Author Archives: Nathaniel

About Nathaniel

Hi! I'm a student by day, bike mechanic by some other days. I love to ride and I love fixing things. I am also an undergrad at the Extension School, majoring in Government and Environmental Studies. I used to race with the cycling team, but these days I mostly just try to help out as an officer and mechanic.

About used and refurbished bikes

General thoughts on older bicycles:

Just like a car, a bicycle is assembled from a group of components. The frame is what holds all these components together and gives the bike its primary qualities. Most frames are made out of durable steel alloys, treated and finished with either special chemicals or coated in industrial pigments to keep off the rust (and, of course, to make it look pretty). Therefore it’s not unusual to see a frame which was hand-made in England in the 1940s still out riding today, as nice as the day it rolled off the factory floor.

Given the durability of bicycle frames, refurbished bikes are the natural answer to the problem of getting people with limited budgets on bikes. When rebuilt with modern components, a thirty year old frame can be indistinguishable from a frame built yesterday. Obviously, this is over-stating the case a little bit, since modern machining processes and alloys have improved the overall quality of frames, but these differences are for bike nerds (like us) to fret about. A quality steel frame from the late 70s or early 80s can be as nimble and light as a steel frame today, and can often be highly valuable collectors items.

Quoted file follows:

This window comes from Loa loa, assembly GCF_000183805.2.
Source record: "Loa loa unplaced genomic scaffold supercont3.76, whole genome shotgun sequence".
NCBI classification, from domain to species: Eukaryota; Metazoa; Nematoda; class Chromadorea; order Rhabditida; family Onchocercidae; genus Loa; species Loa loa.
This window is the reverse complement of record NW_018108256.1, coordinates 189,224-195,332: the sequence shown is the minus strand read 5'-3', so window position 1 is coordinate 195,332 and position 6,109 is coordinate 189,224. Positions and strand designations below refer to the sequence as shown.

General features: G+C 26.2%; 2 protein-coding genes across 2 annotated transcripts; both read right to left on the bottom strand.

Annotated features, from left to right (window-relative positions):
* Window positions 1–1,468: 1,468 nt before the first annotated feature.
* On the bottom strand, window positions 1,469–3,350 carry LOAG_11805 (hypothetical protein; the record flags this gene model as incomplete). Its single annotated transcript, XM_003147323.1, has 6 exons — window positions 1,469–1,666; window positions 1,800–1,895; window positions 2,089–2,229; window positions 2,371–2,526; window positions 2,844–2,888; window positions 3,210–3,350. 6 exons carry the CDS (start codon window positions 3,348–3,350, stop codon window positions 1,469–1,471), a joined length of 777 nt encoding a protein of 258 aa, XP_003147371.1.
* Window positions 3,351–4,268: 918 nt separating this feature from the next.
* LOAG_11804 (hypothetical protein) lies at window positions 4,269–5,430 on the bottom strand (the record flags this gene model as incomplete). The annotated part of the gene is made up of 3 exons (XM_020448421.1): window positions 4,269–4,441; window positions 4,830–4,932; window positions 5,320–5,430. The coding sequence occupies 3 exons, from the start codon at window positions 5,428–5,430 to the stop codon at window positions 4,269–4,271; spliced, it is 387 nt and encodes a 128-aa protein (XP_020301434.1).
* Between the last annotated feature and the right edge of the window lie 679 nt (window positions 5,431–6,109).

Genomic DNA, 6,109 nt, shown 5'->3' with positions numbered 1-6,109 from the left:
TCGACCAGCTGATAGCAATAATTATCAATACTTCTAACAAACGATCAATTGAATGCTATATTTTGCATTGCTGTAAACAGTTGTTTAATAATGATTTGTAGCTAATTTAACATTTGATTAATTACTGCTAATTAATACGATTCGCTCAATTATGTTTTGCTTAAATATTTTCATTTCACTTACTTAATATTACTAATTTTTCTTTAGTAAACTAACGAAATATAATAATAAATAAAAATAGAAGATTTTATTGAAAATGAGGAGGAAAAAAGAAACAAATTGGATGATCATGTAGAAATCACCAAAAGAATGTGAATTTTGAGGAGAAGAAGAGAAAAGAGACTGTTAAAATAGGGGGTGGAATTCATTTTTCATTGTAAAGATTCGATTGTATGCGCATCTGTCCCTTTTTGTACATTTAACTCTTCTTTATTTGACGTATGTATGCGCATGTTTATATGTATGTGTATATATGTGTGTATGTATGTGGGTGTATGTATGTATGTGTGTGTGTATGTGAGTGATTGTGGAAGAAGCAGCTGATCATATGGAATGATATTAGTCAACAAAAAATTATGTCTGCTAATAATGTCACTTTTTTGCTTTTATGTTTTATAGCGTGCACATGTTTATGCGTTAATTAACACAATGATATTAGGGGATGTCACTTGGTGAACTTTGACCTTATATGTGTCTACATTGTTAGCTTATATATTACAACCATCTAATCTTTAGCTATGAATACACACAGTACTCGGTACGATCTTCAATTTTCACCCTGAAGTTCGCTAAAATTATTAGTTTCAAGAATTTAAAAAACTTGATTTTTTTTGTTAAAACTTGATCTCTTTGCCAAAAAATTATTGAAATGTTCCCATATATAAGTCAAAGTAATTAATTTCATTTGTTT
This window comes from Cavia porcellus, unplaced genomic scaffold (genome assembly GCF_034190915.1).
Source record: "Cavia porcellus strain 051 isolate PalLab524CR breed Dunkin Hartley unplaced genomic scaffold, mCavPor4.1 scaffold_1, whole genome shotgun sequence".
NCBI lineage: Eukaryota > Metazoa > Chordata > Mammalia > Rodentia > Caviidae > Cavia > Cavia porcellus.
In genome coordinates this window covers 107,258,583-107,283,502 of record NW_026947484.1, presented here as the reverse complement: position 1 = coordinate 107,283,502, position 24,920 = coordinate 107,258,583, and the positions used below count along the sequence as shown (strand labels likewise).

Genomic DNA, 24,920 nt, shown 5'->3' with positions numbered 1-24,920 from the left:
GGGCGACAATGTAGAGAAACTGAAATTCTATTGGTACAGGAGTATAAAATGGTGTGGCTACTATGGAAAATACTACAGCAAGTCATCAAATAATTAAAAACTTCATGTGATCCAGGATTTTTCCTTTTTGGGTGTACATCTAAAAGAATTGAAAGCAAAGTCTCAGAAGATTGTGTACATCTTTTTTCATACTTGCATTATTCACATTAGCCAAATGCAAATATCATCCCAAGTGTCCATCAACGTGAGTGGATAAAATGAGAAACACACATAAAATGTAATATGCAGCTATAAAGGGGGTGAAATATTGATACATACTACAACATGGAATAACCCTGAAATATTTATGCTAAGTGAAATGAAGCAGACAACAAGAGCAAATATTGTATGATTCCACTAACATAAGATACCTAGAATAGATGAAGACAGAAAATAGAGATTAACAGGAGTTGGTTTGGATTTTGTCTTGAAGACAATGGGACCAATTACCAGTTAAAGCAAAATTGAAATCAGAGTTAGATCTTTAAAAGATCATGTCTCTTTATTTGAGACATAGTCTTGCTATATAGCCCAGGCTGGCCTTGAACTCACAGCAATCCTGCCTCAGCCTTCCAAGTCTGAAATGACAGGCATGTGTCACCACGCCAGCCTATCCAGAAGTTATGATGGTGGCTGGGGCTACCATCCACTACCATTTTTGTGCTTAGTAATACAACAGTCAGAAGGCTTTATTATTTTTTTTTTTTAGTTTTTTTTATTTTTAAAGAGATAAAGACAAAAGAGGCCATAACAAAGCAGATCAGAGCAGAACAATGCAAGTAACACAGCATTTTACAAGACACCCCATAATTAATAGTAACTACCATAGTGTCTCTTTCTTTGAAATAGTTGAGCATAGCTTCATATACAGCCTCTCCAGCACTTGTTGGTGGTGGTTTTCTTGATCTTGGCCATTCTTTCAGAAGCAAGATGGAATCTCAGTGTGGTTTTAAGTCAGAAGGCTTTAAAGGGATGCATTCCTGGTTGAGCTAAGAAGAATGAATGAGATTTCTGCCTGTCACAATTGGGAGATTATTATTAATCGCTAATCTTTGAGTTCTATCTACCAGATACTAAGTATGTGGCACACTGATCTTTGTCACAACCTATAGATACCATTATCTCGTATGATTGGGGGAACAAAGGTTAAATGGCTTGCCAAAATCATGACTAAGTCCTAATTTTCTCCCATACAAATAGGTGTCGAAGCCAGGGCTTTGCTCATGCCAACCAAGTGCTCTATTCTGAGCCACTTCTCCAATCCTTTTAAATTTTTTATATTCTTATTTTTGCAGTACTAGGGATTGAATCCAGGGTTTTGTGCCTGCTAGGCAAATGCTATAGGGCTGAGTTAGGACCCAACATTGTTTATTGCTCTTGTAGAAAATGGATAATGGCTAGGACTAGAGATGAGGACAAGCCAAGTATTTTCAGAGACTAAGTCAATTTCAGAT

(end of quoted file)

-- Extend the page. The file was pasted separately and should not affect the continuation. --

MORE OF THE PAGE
That being said, our refurbished bikes are not meant to be prized heirlooms. They are meant to be, above all else, an affordable alternative to a new bike. The advantage of a refurbished bike comes from the economics of the bicycle market: when the cost of the frame is removed from the equation by recycling a frame destined for the scrapyard, the only other costs lie in the components and labor. For this reason we are able to take a reliable old frame, get it in good working order, and sell it for a price which is accessible to our customers. They are often still a bit more expensive than what a big-box store might charge for a new bike, but the difference in price is quickly made up in the inevitable (and sometimes very costly) repairs which the big-box store’s bike will need early in the bike’s lifespan.

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